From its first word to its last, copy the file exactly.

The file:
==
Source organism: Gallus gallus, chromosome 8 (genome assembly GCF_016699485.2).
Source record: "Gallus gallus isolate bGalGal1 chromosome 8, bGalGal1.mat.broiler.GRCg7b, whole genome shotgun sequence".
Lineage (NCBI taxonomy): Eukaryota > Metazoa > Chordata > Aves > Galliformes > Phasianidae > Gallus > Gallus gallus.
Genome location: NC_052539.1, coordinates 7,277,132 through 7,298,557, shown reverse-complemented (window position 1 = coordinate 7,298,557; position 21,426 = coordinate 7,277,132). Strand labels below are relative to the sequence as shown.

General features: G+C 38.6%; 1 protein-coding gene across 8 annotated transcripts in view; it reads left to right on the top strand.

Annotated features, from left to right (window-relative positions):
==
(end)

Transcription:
Source organism: Gallus gallus, chromosome 8 (genome assembly GCF_016699485.2).
Source record: "Gallus gallus isolate bGalGal1 chromosome 8, bGalGal1.mat.broiler.GRCg7b, whole genome shotgun sequence".
Lineage (NCBI taxonomy): Eukaryota > Metazoa > Chordata > Aves > Galliformes > Phasianidae > Gallus > Gallus gallus.
Genome location: NC_052539.1, coordinates 7,277,132 through 7,298,557, shown reverse-complemented (window position 1 = coordinate 7,298,557; position 21,426 = coordinate 7,277,132). Strand labels below are relative to the sequence as shown.

General features: G+C 38.6%; 1 protein-coding gene across 8 annotated transcripts in view; it reads left to right on the top strand.

Annotated features, from left to right (window-relative positions):